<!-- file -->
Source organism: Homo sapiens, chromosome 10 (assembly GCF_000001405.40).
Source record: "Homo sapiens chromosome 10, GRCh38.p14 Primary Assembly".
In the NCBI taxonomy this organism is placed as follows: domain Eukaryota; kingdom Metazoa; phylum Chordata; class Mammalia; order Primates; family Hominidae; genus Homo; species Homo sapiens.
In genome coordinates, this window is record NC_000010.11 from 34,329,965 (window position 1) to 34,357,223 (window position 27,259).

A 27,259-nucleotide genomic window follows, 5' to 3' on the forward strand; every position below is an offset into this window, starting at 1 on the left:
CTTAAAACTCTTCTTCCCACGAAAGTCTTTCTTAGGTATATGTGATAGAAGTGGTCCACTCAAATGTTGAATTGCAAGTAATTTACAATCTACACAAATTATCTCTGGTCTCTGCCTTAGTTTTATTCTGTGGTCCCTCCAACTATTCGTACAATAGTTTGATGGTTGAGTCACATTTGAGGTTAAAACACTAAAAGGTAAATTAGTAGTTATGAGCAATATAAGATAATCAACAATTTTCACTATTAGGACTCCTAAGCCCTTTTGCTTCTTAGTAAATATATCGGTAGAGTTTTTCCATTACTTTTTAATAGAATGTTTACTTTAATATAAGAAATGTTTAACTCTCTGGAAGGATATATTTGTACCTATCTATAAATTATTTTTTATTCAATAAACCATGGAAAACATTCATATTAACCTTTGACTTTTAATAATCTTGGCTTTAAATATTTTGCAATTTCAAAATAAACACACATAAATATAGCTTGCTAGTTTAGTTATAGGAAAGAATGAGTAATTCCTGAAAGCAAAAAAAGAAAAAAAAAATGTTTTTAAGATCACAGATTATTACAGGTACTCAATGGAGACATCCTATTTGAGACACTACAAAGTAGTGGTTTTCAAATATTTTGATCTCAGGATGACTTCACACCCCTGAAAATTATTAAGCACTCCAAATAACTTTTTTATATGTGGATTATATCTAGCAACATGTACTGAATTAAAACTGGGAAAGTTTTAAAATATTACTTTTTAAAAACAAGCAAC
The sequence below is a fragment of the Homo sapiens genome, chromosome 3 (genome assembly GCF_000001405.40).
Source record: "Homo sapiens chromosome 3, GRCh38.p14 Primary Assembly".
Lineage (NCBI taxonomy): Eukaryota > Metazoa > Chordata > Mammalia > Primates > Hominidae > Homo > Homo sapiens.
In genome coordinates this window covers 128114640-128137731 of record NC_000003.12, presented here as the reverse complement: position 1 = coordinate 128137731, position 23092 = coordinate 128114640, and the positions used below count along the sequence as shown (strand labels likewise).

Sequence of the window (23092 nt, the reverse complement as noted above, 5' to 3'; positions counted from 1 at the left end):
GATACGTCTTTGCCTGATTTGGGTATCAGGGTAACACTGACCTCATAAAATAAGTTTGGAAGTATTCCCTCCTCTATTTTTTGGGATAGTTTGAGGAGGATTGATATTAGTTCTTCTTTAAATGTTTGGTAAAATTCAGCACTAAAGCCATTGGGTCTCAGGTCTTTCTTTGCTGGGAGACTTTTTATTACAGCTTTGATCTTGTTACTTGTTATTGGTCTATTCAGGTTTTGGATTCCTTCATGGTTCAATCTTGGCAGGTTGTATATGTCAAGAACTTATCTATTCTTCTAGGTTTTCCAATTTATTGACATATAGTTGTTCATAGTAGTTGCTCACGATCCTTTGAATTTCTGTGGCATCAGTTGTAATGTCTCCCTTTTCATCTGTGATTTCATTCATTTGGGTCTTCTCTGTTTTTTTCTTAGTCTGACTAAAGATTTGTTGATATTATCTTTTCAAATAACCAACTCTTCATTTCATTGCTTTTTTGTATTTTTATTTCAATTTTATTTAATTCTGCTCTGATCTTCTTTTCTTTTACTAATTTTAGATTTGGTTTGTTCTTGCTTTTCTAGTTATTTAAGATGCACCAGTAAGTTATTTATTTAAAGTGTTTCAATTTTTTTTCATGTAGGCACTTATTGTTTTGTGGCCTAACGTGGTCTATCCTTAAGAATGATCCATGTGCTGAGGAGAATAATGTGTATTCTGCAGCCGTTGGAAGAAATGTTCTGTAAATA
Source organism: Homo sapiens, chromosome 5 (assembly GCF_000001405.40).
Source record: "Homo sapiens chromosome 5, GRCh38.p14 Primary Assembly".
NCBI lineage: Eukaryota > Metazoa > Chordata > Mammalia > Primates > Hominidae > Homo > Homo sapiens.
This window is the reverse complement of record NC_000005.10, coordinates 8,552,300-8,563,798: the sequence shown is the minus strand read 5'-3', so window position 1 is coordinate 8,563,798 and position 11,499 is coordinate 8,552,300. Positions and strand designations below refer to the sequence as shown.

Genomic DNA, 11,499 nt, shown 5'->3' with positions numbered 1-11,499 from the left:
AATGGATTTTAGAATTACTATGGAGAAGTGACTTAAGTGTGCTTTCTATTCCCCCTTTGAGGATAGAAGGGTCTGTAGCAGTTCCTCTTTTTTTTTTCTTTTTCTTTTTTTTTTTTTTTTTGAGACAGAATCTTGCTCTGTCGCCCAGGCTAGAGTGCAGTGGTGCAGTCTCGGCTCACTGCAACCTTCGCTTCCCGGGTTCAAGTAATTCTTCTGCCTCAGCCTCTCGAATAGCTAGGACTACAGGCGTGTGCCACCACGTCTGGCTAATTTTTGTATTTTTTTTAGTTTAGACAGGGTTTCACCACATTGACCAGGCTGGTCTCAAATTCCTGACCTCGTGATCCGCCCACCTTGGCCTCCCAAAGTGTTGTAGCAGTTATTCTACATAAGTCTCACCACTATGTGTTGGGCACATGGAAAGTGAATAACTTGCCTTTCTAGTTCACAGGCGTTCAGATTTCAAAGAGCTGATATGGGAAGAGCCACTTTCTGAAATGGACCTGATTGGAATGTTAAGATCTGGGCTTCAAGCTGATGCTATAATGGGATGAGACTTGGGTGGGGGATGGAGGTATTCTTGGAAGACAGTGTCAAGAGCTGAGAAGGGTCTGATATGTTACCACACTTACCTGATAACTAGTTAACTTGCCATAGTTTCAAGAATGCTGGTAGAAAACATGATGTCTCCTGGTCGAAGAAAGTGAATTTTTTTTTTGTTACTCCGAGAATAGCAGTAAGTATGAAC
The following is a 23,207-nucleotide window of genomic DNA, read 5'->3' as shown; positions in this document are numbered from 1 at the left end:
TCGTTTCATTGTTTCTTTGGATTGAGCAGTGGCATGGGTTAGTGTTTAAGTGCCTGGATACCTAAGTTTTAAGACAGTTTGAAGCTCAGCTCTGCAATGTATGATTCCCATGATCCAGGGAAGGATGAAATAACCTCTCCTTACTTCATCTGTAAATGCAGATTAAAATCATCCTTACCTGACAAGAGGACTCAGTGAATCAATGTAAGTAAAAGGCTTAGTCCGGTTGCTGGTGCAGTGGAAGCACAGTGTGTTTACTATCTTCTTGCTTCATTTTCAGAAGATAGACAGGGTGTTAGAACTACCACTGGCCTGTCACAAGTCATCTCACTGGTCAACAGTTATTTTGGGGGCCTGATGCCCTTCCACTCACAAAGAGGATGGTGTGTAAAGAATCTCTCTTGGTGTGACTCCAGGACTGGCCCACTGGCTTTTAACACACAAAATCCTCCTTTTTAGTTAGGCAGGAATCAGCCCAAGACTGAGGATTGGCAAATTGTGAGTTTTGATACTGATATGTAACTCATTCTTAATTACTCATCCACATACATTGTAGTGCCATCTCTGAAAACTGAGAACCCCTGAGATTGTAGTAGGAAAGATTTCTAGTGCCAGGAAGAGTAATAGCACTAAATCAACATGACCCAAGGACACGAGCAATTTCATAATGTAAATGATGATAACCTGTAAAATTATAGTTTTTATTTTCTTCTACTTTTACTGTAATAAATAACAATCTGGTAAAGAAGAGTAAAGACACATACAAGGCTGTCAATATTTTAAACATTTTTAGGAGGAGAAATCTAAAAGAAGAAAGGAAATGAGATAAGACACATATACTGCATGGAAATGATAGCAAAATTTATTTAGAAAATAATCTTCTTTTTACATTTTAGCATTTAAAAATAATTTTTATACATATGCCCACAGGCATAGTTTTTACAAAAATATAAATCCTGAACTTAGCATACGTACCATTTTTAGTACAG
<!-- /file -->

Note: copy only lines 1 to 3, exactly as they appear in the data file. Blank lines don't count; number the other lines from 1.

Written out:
Source organism: Homo sapiens, chromosome 10 (assembly GCF_000001405.40).
Source record: "Homo sapiens chromosome 10, GRCh38.p14 Primary Assembly".
In the NCBI taxonomy this organism is placed as follows: domain Eukaryota; kingdom Metazoa; phylum Chordata; class Mammalia; order Primates; family Hominidae; genus Homo; species Homo sapiens.